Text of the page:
While detailing the fawn on the modeling stand, I stopped for a minute to take a picture which I’ve shared here. Working on her head and legs with a wooden tool and my fingers I’ve been sculpting the clay surface. This is fun actually, the heavy lifting is done. No more cranking legs around, cutting foam, or moving ears. Now I get to relax. Take a breath and finish the piece.
Light that hits these pieces will define their movement. I don’t make a messy surface banged out to cheat a viewer into thinking I used a light touch, I want the sculpture to be realistic in that the correct anatomy is there but the artist’s hand still shows. A lot of contemporary works I’ve seen try to do this by slinging clay much like Jackson Pollock would hit the canvas with broad strokes of paint. What they don’t know is his marks were very controlled. And still looked effortless. My definition of beauty.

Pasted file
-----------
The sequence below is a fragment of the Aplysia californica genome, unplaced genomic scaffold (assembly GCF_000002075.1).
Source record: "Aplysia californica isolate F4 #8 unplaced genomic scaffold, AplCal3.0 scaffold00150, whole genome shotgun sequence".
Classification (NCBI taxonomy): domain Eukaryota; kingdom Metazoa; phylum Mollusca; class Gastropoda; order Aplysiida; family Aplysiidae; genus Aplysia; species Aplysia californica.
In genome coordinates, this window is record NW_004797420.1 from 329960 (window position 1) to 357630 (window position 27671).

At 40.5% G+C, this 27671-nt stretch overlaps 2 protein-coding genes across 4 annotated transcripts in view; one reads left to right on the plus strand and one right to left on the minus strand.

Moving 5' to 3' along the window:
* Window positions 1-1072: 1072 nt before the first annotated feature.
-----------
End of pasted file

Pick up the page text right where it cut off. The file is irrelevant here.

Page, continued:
With the addition of blue foam under her hooves to make all four of them level with the base, her feet will be perfectly flat when installed on a flat plinth after she’s cast in bronze. After hot gluing the foam to the modeling base to stabilize the entire model, I buffed out the raw clay scraping marks with water with a bit of dish soap in it and just my hand, no rags. I avoid solvents which make the waxy surface mushy and gooey. It destroys the hand of the artist. I keep notes of all the actions I need to do before I turn them over to the mold makers, checking them off as I go. The clock is ticking.